When the Affordable Care Act bring another 300,000 New Jerseyans into the Medicaid program, it will create an opportunity for the four managed-care companies doing business here. But they won't be alone — four additional health care companies have announced plans to enter the state's Medicaid market next year to compete for nearly 1.6 million low-income residents.
Nearly all the state's Medicaid services are provided by four managed-care companies under contracts with the state Department of Human Services. But so far, three additional managed-care companies have submitted applications to Human Services: WellCare Health Plans of NJ, a subsidiary of Tampa, Fla.-based WellCare; CarePoint Health Plans of Jersey City and New York-based VNSNY Choice Health Plans. A fourth, Aetna Better Health — a subsidiary of health insurer Aetna — has sent a letter of interest to DHS, but has yet to file a formal application.
David Knowlton, president of the New Jersey Health Care Quality Institute, said with enrollment in Medicaid set to rise, “it's not surprising that there's an interest” among new competitors to enter the market.
“I hope we're going to approach it cautiously,” Knowlton said. “We want to be sure the companies can do the job. But it's probably a good thing to have more options.”
Among companies already doing business here, the largest is Horizon NJ Health, a subsidiary of Horizon Blue Cross Blue Shield of New Jersey, with 566,000 Medicaid members.
The insurer expressed confidence in its foothold here in a statement to NJBIZ. “Unlike the new out-of-state entrants into the market, Horizon NJ Health has been dedicated to the New Jersey Medicaid population for two decades, and we're committed to remaining the largest Medicaid plan and providing quality service to our fellow New Jerseyans,” said spokesman Tom Vincz.
WellCare said it serves more than 1.7 million Medicaid members in nine states, and is “very interested in expanding our service territory to include the state of New Jersey,” said spokeswoman Daphne Lawrence.
In its letter to DHS, Aetna said it will have 2.2 million Medicaid members in 16 states, after a pending acquisition. CarePoint Health is the for-profit parent of three Hudson County hospitals: Christ Hospital in Jersey City, Bayonne Medical Center and Hoboken University Medical Center. It launched in May as an integrated health care system with two insurance plans, three hospitals and 1,000 physicians.
VNSNY Choice, meanwhile, is a subsidiary of the Visiting Nurse Service of New York, whose CEO since January 2012 has been Mary Ann Christopher, a nurse and former chief executive of Visiting Nurse Association Health Group, the largest visiting nurse association in New Jersey and among the largest in the country.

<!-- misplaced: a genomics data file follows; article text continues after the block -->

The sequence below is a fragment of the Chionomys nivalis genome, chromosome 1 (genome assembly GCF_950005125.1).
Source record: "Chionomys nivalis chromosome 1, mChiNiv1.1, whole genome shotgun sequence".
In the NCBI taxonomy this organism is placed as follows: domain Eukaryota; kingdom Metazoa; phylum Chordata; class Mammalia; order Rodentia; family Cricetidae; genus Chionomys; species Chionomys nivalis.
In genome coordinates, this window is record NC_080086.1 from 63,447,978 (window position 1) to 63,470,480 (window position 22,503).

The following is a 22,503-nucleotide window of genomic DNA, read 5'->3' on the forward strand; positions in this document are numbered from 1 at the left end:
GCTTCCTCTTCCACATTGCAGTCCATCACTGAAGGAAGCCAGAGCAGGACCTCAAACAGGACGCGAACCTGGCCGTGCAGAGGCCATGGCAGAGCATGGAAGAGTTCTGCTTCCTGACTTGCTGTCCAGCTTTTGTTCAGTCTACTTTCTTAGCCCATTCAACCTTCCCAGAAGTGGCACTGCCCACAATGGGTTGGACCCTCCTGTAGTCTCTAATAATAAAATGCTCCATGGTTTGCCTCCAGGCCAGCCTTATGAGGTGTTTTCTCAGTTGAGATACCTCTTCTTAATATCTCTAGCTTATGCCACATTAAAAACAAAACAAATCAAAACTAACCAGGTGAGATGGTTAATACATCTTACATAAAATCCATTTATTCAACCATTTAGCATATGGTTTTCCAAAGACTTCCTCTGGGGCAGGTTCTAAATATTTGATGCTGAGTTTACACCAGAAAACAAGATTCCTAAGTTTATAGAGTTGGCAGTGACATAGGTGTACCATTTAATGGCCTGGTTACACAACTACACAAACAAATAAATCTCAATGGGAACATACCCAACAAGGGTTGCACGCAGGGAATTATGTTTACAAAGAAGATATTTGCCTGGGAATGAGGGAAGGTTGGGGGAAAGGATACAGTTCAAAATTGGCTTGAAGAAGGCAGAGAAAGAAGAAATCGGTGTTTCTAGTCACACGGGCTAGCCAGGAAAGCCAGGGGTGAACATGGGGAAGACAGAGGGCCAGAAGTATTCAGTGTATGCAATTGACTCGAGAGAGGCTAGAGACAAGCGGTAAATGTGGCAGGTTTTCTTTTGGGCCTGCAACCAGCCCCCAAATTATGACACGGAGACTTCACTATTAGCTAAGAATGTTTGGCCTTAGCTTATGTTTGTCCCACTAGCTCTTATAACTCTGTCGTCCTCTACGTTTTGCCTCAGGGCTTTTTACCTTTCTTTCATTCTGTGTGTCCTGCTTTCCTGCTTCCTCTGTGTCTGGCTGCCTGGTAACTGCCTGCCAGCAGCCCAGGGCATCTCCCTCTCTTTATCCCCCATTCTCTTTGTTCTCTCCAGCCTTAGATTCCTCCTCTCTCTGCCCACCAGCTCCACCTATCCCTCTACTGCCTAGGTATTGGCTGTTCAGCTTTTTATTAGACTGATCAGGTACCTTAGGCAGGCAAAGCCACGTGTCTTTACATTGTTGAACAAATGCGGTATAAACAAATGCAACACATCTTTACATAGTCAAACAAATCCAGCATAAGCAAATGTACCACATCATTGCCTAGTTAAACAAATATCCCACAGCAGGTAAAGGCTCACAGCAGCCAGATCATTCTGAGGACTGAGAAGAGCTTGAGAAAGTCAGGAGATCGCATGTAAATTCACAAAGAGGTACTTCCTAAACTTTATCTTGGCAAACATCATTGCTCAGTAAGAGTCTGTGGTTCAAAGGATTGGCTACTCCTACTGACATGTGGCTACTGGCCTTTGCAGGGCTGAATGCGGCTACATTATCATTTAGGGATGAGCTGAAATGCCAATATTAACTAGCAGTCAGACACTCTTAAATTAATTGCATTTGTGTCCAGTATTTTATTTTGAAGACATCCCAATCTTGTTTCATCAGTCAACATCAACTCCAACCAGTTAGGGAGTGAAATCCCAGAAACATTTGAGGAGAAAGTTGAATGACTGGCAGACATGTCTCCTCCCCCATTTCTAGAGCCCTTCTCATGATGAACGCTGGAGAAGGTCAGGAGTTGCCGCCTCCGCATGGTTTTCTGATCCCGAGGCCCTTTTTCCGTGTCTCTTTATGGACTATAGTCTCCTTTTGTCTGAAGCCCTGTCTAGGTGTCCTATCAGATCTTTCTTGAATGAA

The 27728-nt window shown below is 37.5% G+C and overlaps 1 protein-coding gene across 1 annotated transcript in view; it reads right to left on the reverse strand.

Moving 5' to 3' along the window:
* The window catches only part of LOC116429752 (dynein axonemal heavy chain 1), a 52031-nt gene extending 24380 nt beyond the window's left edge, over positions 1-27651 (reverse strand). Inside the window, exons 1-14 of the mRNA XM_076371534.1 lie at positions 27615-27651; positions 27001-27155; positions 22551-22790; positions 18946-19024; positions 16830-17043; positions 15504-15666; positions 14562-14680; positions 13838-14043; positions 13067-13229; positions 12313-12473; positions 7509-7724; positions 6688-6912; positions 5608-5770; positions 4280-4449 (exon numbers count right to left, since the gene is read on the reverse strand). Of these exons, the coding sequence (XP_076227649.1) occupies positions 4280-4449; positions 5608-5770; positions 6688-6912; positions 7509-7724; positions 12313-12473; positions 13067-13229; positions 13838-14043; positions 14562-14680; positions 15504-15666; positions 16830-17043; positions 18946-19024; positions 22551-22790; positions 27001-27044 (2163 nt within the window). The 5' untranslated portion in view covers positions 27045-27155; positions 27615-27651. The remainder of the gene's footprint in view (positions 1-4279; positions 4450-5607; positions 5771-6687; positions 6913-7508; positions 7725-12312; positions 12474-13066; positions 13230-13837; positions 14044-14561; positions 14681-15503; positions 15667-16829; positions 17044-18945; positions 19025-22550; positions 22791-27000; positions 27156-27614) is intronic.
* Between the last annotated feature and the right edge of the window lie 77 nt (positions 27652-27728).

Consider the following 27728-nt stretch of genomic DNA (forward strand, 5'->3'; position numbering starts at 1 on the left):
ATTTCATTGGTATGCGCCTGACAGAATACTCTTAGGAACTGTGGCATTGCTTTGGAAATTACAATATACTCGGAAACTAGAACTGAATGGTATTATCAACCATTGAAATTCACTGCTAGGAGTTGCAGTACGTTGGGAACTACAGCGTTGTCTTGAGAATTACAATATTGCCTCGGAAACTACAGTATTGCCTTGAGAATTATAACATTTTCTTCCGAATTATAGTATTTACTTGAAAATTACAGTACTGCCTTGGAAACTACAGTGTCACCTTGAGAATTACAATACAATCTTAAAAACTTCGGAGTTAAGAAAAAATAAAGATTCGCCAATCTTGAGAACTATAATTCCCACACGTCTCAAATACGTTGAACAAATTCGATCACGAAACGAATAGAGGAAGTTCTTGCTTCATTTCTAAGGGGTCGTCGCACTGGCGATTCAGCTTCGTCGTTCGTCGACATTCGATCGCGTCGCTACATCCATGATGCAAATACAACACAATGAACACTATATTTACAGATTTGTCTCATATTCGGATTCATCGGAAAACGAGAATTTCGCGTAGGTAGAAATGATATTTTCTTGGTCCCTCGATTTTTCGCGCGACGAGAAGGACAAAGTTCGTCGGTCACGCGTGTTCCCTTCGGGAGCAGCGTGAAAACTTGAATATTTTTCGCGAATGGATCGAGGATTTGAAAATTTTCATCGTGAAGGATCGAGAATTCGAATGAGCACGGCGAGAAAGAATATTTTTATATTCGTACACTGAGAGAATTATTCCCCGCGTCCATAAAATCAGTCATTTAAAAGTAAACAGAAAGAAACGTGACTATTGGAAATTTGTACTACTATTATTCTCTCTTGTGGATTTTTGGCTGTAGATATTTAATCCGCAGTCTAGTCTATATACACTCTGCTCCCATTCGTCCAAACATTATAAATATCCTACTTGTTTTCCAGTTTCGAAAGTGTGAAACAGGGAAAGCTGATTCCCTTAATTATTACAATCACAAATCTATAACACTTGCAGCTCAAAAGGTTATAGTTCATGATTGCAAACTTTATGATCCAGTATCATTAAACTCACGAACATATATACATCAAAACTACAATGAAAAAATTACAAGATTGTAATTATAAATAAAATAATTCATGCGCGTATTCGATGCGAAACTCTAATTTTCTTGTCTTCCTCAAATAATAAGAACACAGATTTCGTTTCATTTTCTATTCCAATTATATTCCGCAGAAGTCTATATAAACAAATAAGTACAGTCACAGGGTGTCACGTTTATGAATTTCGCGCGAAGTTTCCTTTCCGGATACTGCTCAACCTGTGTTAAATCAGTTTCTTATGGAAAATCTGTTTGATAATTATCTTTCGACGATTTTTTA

Ray Castro, a senior policy analyst at New Jersey Policy Perspective and an expert on Medicaid, said in the long run, the ACA will make New Jersey more attractive for Medicaid insurers, as “we have more people who will become newly insured than most states, so there will be more potential business here.”
DHS estimates the 300,000 new Medicaid enrollees will be made up of 100,000 who become eligible under the ACA and about 200,000 who are eligible now, but haven't signed up. The entire Medicaid program has an annual budget of about $12 billion in state and federal funds; the federal government will fully reimburse New Jersey for the newly eligibles through 2017, phasing down to a 90 percent match in 2023. Washington also will provide a 50 percent match for those who are already eligible and opt to enroll.
Castro said studies have shown about 78 percent of those eligible for Medicaid or exchange subsidies are unaware of them. “We also have a large Latino population in New Jersey who have language barriers, so intensive efforts will be needed to reach them — and so far I have not seen that,” he said.
Under Medicaid managed care, the state pays the managed care company a set amount per member, per month, to provide all their medical care; that “capitation” rate is determined through an actuarial analysis and is adjusted to account for the risk the managed care company is taking on. DHS said the managed-care companies are required to maintain an 80 percent medical loss ratio, meaning 80 percent of the capitation rates paid to them must be for medical services. The remaining 20 percent is for a combination of administration, cost of capital, underwriting and profit.
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